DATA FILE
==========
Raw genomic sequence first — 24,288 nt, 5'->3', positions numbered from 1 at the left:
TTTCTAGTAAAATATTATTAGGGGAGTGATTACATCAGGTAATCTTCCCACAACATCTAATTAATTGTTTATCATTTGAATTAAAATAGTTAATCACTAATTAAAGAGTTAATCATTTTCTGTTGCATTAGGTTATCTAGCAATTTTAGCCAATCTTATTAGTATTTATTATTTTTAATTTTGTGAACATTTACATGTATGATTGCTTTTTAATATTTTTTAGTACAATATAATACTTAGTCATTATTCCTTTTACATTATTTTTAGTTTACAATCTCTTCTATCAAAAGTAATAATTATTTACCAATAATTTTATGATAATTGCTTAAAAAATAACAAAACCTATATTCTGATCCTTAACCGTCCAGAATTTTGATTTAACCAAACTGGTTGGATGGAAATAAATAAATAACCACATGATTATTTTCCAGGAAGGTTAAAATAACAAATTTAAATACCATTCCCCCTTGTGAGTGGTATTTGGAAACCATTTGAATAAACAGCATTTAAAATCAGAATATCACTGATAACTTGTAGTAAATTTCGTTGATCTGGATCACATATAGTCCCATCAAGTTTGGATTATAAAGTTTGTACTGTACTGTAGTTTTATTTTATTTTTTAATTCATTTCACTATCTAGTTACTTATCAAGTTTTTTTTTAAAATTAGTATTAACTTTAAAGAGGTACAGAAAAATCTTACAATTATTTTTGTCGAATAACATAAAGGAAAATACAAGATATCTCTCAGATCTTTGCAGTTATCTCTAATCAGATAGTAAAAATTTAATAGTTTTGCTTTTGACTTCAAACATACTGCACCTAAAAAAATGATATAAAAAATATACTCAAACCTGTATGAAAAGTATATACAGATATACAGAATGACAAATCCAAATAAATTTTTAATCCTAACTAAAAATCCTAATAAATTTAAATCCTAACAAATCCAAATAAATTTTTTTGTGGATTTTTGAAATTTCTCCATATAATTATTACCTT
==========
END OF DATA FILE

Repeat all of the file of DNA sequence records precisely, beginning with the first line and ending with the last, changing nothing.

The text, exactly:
Raw genomic sequence first — 24,288 nt, 5'->3', positions numbered from 1 at the left:
TTTCTAGTAAAATATTATTAGGGGAGTGATTACATCAGGTAATCTTCCCACAACATCTAATTAATTGTTTATCATTTGAATTAAAATAGTTAATCACTAATTAAAGAGTTAATCATTTTCTGTTGCATTAGGTTATCTAGCAATTTTAGCCAATCTTATTAGTATTTATTATTTTTAATTTTGTGAACATTTACATGTATGATTGCTTTTTAATATTTTTTAGTACAATATAATACTTAGTCATTATTCCTTTTACATTATTTTTAGTTTACAATCTCTTCTATCAAAAGTAATAATTATTTACCAATAATTTTATGATAATTGCTTAAAAAATAACAAAACCTATATTCTGATCCTTAACCGTCCAGAATTTTGATTTAACCAAACTGGTTGGATGGAAATAAATAAATAACCACATGATTATTTTCCAGGAAGGTTAAAATAACAAATTTAAATACCATTCCCCCTTGTGAGTGGTATTTGGAAACCATTTGAATAAACAGCATTTAAAATCAGAATATCACTGATAACTTGTAGTAAATTTCGTTGATCTGGATCACATATAGTCCCATCAAGTTTGGATTATAAAGTTTGTACTGTACTGTAGTTTTATTTTATTTTTTAATTCATTTCACTATCTAGTTACTTATCAAGTTTTTTTTTAAAATTAGTATTAACTTTAAAGAGGTACAGAAAAATCTTACAATTATTTTTGTCGAATAACATAAAGGAAAATACAAGATATCTCTCAGATCTTTGCAGTTATCTCTAATCAGATAGTAAAAATTTAATAGTTTTGCTTTTGACTTCAAACATACTGCACCTAAAAAAATGATATAAAAAATATACTCAAACCTGTATGAAAAGTATATACAGATATACAGAATGACAAATCCAAATAAATTTTTAATCCTAACTAAAAATCCTAATAAATTTAAATCCTAACAAATCCAAATAAATTTTTTTGTGGATTTTTGAAATTTCTCCATATAATTATTACCTT